Systems+Engines

Dirty Ground

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Mark Karwowski of San Francisco, California, asks:

"Recently we had trouble starting the diesel engine aboard our Nordic 40. Although all the lights and other electrical equipment aboard worked fine, whenever I touched the starter button, the starter motor hesitated at first then sped up. We checked the batteries and found that they were eight years old, so we decided to replace the type 27 starting battery and the large house battery. These were hooked in parallel and had individual on/off switches.

We installed two dual-purpose type 27 batteries, also in parallel, but the starter motor continued to hesitate and then sped up again to start the engine. There were also one or two times when nothing happened at all when we pressed the button. Finally my partner saw a flash in the vicinity of the battery ground and the engine. We sprayed some electrical contact cleaner on the ground connection, and when we pressed the stater button again the starter motor had no hesitation and the engine started up quickly. Since there were no additional sparks or flashes, we don't know what caused the flash. Could it be a loose ground cable, or is there something else we need to troubleshoot?"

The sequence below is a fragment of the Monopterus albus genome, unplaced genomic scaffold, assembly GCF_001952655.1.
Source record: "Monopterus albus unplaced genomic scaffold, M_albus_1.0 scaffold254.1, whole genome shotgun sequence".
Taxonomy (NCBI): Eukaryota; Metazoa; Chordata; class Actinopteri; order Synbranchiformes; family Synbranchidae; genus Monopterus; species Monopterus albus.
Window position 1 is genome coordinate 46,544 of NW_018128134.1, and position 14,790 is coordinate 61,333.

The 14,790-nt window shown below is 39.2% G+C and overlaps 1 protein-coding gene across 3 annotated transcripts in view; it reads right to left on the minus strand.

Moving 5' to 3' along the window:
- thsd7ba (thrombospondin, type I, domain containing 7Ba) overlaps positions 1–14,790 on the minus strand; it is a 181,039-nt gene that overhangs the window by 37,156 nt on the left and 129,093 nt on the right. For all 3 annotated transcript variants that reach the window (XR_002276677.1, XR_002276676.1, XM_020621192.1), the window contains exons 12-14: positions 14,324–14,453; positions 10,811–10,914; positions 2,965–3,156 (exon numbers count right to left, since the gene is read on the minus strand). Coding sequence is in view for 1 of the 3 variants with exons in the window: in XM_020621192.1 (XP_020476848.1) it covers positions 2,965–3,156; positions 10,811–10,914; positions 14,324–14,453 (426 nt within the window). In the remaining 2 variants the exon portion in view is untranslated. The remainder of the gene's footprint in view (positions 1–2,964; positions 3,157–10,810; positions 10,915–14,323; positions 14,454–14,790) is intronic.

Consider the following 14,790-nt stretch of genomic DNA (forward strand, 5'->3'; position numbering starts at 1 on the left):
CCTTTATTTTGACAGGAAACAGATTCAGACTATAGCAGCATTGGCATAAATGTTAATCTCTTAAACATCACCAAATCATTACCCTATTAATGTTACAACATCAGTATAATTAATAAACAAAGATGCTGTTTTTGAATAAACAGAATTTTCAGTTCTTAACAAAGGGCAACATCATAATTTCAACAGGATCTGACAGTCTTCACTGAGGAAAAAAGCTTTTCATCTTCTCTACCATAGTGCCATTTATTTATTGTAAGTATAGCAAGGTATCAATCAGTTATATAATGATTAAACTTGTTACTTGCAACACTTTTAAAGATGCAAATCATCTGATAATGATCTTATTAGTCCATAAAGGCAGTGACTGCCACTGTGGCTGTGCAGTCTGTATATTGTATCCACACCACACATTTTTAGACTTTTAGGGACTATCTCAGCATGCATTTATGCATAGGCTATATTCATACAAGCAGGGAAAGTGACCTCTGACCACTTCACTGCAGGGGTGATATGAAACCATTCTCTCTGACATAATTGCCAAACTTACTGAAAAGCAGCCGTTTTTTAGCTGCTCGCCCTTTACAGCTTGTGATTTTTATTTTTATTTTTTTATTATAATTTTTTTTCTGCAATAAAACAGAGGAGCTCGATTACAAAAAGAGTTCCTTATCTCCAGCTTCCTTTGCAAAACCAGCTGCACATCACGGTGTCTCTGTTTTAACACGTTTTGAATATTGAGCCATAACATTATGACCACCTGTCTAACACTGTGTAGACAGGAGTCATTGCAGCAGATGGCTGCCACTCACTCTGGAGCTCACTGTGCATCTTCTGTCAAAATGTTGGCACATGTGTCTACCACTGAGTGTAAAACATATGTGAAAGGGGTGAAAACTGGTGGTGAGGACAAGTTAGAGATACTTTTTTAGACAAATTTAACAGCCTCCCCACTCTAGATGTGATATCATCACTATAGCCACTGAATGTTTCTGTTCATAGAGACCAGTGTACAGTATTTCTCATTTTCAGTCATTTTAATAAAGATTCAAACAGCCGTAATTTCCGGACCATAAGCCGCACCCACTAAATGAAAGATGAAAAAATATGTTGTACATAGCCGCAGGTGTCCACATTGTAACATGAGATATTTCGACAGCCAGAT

Nigel Calder replies:

I'd say it's that pesky ground strap. If corrosion is allowed to occur at the point where the ground strap attaches to the engine block, that will almost certainly lead to starting problems of the sort you experienced. No matter how hard that strap may be to access, you must remove it and clean its terminal and the mating surface opposite it on the engine block. Use fine-grit wet and dry sandpaper or something similar. After you have reattached the connection, give it a good shot of corrosion inhibitor or slather it with Vaseline. That should keep you cranking happily for several years. Inspect the connection visually at least every six months to make sure its performance is not being degraded again by corrosion.

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